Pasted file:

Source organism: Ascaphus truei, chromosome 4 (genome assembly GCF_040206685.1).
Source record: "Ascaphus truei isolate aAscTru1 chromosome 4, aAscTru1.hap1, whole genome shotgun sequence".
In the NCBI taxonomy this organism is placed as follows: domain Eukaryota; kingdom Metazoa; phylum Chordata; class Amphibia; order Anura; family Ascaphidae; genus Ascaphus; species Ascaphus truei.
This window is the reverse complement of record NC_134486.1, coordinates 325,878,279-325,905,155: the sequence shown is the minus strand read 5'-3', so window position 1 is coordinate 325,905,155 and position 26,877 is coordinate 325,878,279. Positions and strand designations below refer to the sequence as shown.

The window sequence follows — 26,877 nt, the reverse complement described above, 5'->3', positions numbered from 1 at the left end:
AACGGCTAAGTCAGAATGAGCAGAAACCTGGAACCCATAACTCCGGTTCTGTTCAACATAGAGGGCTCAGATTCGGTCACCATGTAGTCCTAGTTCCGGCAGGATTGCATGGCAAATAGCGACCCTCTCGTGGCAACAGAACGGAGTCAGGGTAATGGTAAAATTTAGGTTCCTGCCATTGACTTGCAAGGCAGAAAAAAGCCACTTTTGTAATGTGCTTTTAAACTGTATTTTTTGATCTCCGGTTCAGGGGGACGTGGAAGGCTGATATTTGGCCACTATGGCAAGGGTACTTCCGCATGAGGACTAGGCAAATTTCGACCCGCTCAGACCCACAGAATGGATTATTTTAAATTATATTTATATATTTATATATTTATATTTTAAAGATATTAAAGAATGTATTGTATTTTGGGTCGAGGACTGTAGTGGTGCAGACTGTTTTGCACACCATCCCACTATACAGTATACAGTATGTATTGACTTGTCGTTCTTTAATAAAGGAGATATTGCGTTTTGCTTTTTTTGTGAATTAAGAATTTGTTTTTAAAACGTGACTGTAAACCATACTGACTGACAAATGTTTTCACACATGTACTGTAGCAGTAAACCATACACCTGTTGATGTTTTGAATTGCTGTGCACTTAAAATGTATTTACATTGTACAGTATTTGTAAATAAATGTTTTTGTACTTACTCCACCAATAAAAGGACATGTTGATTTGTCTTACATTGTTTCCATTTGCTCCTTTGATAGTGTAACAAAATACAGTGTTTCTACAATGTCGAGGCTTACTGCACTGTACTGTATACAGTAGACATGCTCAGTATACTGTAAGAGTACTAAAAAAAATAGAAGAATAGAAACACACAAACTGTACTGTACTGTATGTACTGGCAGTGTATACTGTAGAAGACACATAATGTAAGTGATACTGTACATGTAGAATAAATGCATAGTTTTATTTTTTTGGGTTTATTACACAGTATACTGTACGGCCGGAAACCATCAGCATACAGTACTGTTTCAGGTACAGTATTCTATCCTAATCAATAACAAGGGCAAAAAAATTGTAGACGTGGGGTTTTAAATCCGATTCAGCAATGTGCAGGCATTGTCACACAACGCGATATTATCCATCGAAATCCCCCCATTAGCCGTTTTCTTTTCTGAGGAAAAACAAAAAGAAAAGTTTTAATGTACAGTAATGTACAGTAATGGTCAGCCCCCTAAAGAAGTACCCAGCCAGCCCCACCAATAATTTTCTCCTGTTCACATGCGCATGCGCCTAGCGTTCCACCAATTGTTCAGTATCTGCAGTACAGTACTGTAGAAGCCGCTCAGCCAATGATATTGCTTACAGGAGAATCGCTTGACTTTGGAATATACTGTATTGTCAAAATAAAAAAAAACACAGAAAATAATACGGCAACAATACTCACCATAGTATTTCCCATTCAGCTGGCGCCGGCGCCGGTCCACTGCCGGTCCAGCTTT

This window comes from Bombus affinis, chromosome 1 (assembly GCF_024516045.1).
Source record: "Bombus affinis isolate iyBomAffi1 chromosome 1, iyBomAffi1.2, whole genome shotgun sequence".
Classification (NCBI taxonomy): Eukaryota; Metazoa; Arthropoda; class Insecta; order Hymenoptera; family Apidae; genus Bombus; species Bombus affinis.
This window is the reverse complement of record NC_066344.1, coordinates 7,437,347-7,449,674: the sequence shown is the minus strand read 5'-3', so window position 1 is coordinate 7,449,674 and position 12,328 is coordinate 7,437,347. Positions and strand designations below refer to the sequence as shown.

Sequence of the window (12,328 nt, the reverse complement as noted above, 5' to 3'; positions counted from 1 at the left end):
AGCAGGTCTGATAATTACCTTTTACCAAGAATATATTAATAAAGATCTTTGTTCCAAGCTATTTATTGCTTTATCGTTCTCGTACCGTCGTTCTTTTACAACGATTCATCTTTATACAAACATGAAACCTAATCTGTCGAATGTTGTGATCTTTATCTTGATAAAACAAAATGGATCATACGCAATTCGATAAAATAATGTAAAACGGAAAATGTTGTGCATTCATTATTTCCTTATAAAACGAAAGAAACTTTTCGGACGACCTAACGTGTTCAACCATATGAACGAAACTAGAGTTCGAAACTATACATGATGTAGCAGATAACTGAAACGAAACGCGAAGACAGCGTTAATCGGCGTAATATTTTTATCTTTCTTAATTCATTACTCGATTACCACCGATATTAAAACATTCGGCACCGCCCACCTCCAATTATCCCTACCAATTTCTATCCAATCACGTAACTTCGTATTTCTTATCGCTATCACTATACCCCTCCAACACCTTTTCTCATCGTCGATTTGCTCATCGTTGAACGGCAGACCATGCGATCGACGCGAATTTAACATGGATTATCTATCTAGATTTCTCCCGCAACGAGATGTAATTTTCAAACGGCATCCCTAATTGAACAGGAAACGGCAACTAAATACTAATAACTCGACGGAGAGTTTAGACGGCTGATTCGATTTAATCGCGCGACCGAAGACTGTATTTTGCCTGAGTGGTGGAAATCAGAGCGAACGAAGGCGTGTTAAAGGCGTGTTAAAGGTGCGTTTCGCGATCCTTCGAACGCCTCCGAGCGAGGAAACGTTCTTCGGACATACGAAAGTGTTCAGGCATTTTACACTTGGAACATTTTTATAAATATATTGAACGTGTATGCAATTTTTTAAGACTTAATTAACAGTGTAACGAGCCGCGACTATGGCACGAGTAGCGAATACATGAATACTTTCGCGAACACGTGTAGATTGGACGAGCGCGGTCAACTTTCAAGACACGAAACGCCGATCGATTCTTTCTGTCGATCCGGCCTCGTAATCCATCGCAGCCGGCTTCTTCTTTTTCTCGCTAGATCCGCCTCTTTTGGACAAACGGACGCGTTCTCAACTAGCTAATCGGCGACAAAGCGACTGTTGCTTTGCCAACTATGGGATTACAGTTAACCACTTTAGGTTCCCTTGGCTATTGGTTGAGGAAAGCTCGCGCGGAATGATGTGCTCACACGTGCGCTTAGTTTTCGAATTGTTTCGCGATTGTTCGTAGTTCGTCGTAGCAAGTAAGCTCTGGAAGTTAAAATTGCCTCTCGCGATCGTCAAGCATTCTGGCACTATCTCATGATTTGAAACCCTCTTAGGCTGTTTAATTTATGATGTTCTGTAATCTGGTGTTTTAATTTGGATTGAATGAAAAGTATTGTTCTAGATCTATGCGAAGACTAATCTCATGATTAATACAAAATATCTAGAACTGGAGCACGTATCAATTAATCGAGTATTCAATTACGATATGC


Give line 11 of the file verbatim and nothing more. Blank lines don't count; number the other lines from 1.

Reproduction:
Sequence of the window (12,328 nt, the reverse complement as noted above, 5' to 3'; positions counted from 1 at the left end):